The Association of Convenience Stores has welcomed a commitment from Labour leader Ed Milliband to reverse a hike in small business rates due in April 2015 and to freeze the levy the following year.

In his speech to the party’s annual conference, Milliband said he wanted Labour to be “the party of small business”.

He accused the government of reducing the tax burden on large business while raising it for small firms.

“We need a competitive tax regime for large businesses but frankly they’ve short-changed small business and I’m going to put it right,” he said.

The business rate reversal would be paid for by scrapping a planned 1% cut in corporation tax in 2015.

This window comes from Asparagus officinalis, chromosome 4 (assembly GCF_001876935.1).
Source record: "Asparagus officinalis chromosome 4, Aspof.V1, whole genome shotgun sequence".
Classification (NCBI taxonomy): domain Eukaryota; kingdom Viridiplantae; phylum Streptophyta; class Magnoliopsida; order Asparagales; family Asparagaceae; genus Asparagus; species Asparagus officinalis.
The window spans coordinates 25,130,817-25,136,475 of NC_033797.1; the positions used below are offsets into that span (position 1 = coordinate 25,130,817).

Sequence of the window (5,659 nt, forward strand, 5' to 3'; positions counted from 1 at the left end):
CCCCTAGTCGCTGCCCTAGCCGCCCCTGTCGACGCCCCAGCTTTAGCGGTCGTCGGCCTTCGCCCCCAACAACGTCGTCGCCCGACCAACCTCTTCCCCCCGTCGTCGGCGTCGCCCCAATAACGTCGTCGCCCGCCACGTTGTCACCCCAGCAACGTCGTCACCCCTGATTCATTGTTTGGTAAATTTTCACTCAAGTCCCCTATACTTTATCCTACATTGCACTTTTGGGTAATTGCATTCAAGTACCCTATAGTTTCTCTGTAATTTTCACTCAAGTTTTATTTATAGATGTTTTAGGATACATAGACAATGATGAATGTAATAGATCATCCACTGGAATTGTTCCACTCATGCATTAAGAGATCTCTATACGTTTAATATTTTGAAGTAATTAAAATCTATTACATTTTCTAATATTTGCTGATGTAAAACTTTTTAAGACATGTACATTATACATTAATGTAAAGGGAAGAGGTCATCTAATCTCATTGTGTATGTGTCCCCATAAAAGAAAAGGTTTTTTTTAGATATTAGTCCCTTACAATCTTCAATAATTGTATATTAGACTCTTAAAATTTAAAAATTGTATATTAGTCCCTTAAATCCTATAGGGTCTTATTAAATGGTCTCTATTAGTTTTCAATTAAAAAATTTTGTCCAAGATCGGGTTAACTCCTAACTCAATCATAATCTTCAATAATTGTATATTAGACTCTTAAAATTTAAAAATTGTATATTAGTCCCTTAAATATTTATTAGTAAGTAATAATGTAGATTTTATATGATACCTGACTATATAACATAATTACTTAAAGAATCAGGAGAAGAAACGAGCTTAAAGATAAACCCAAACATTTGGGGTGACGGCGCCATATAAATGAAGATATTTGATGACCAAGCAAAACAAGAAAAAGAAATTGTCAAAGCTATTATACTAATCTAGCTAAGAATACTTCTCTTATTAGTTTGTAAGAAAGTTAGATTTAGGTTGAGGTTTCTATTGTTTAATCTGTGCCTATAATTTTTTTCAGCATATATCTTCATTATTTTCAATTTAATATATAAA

ACS chief executive James Lowman said the move would benefit tens of thousands of shops, but he added: “Immediate action is vital, but it must be accompanied by a commitment to a fundamental review of the business rates system.”

Labour’s decision to hold business rates at 2014 levels for two years would affect properties and commercial premises with an annual rental value of £50,000 or less.

The Labour party also revealed it is supportive of minimum unit pricing on alcohol.

Andy Burnham, shadow secretary of state for health, told the party conference in Brighton that government U-turns on MUP and plain packaging on cigarettes had left its public health policy “in the wilderness” and added: “I am in principle committed to a form of minimum unit pricing. There are ways you can do it constructed so you really get to the heart of the problem.”